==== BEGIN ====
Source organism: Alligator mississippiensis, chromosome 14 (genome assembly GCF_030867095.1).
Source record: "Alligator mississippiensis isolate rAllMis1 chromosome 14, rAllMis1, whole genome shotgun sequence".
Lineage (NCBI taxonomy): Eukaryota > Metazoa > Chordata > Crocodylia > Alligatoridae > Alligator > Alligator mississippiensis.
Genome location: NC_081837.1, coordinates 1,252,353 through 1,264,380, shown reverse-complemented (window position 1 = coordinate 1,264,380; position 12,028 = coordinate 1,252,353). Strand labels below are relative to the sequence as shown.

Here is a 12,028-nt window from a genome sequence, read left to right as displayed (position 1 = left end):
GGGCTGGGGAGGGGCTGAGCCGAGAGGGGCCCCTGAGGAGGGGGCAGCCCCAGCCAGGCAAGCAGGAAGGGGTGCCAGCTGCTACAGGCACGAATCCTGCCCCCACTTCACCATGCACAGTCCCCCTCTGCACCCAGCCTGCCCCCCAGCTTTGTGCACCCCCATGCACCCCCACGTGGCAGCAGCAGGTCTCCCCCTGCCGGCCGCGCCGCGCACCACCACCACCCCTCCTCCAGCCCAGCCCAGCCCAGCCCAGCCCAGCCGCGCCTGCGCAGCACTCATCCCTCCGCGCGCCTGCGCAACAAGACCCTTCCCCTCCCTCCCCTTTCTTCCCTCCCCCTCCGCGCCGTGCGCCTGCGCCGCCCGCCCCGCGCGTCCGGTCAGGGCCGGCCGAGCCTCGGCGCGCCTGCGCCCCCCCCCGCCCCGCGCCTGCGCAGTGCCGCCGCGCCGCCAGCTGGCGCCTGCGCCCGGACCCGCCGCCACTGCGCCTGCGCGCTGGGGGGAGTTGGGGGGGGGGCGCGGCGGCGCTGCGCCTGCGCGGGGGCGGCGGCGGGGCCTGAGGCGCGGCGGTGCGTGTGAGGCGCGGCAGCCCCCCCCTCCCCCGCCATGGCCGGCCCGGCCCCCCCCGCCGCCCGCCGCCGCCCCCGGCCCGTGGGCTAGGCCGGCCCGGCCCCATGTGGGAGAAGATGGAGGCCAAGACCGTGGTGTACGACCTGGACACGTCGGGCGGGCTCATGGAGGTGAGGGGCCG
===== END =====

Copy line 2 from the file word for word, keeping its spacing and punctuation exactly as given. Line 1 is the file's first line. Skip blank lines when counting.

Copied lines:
Source record: "Alligator mississippiensis isolate rAllMis1 chromosome 14, rAllMis1, whole genome shotgun sequence".